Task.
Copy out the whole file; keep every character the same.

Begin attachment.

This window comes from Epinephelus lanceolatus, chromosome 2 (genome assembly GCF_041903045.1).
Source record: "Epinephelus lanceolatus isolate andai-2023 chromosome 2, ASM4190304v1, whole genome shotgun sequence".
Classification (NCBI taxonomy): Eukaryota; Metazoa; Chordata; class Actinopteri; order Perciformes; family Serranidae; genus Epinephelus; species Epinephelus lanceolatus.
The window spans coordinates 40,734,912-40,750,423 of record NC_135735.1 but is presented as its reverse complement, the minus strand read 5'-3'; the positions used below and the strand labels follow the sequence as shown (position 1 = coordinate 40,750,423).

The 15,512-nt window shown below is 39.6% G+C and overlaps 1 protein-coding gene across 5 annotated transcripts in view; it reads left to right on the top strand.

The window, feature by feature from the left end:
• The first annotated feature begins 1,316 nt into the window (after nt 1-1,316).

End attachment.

This window comes from Epinephelus lanceolatus, chromosome 2 (genome assembly GCF_041903045.1).
Source record: "Epinephelus lanceolatus isolate andai-2023 chromosome 2, ASM4190304v1, whole genome shotgun sequence".
Classification (NCBI taxonomy): Eukaryota; Metazoa; Chordata; class Actinopteri; order Perciformes; family Serranidae; genus Epinephelus; species Epinephelus lanceolatus.
The window spans coordinates 40,734,912-40,750,423 of record NC_135735.1 but is presented as its reverse complement, the minus strand read 5'-3'; the positions used below and the strand labels follow the sequence as shown (position 1 = coordinate 40,750,423).

The 15,512-nt window shown below is 39.6% G+C and overlaps 1 protein-coding gene across 5 annotated transcripts in view; it reads left to right on the top strand.

The window, feature by feature from the left end:
• The first annotated feature begins 1,316 nt into the window (after nt 1-1,316).